Making it happen

When it comes to replacing single-use plastic, though challenges remain, the work being undertaken already should not be overlooked.

By SAM PATERSON on October 08,2019 02:12 PM

Making it happen

PHOTOS MAKE IT HAPPEN

“I’m shocked by the amount of single-use plastic I’ve seen,” a friend from home remarked upon visiting Hanoi. In a place where it’s common to buy a drink in a plastic cup that comes with a plastic straw, from a store where literally everything comes wrapped in plastic packaging, it’s hard to disagree. Yet I felt defensive. To say the country has a plastic problem is to ignore the dedicated, proactive work being taken by a growing number of Vietnamese people.

Downtown I met with Minh Hien, a native Hanoian, entrepreneur, and founder of “Make it Happen”, a group created for promoting and educating people on ecological matters. The group has run a series of workshops on issues involving plastic reduction, with a recent one focusing on how to make beeswax wraps to replace cling film wrapping. As we sat down for a coffee, without plastic straws, we discussed some of the products used in Vietnam to replace plastic.

Food and beverages seem a pertinent place to start. Some cafés provide glass or even plant-based straws. When it comes to takeaway packaging, Minh Hien explained that “some shops are making deliveries in glass containers.” With personal hygiene, it’s possible to buy soap, shampoo, and shea butter to replace shower gel, shampoo, and conditioner.

Making it happen

Whereas many products are similar to alternatives from elsewhere, a few have a local flavor. There are a growing number of shops around the capital where individuals can buy locally-produced bamboo straws. To return to packaging, several restaurants do deliveries in sugarcane boxes. These boxes offer a way of reusing something as well as replacing the plastic that food is otherwise delivered in.

What caught my attention was the challenges associated with using replacement products. Take the sugarcane boxes. Despite being a material that is commonly used in Vietnam, the boxes need to be imported. Prices for alternative packaging are high and require mutual support for the cause from a customer base that places a high value on being ecologically aware. “These are people who believe that a small act can lead to a bigger change for the environment,” Minh Hien said of the typical customer at these places.

The plastic movement is nascent in Vietnam. When it comes to refill stations, where consumers can top-up on products that would otherwise come in plastic packaging, despite creating a sense of local buy, local produce, Minh Hien added they are “still not popular, with only a couple of places in Hanoi.” The same is true of many of the products. Shea butter, touted as a replacement for conditioner, it is still scarcely available in Vietnam.

Though it’s clear we’re only talking about relatively small numbers of people, the enterprising nature of these efforts deserves attention. It can be seen in the activities of “Make it Happen” or other like-minded grassroots organizations. My apartment is strewn with evidence of the impact of Ecobricks Vietnam, a Hanoian organization set up to promote the creation, collection, and use of Ecobricks made from plastic waste. Vietnam Recycles, meanwhile, has been set up to recycle electronic waste.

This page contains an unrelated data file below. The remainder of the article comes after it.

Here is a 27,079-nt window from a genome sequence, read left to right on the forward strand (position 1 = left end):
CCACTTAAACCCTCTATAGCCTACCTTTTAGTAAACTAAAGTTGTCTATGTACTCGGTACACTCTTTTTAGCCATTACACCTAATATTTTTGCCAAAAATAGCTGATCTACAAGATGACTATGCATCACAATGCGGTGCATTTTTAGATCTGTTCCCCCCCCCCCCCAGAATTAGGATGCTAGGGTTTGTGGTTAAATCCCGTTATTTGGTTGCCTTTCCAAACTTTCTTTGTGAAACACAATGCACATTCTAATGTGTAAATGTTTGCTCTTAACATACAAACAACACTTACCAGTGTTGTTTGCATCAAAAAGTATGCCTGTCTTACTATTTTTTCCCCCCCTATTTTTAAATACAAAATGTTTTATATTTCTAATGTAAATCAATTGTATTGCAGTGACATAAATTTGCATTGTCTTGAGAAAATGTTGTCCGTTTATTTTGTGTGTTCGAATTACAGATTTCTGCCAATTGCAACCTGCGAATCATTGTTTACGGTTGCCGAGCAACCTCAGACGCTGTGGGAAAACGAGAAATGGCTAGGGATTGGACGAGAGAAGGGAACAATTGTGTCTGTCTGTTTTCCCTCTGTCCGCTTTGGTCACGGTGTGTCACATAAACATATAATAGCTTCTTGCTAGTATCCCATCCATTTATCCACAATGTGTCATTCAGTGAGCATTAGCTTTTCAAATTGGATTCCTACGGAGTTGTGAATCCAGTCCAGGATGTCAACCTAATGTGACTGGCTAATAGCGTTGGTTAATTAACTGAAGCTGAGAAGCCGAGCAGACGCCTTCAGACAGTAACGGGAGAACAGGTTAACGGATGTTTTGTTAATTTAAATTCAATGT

Making it happen

The battle in Vietnam against plastic takes place predominantly at the level of individual consciousness. I’m constantly having to remind places not to give me a plastic straw, while reminding myself not to forget or lose the bamboo one I carry around. Back home, despite being supportive when a major brand stopped using plastic straws, I didn’t do anything to help cause the change. Corporate and governmental policy converged to take a decision that made an impact across the market.

The case of the straw offers a wider perspective into the relationship with single-use plastic in Vietnam. It’s clear that a growing number of places are beginning to offer alternatives to plastic. When I asked one café in a small, independent place why they have replaced plastic with rice straws, I was told “we care about the environment.” This follows a pattern you can see across the city, where the decision to follow the non-plastic movement relates to action not reaction.

This is a point that often gets overlooked. Although the movement is very much on a low footing here, it is something that is working from the ground-up and without the type of impetus that dictates plastic policy in other places. The activities I’ve witnessed far outstrip anything I saw back in the home my friend was making comparisons to. When Minh Hien responded to the issue of shea butter being unavailable, she said “I’m thinking of organizing a workshop in the future, so people can learn how to make it.” This is symptomatic of a mindset where to be involved in reducing plastic you need to make it happen.

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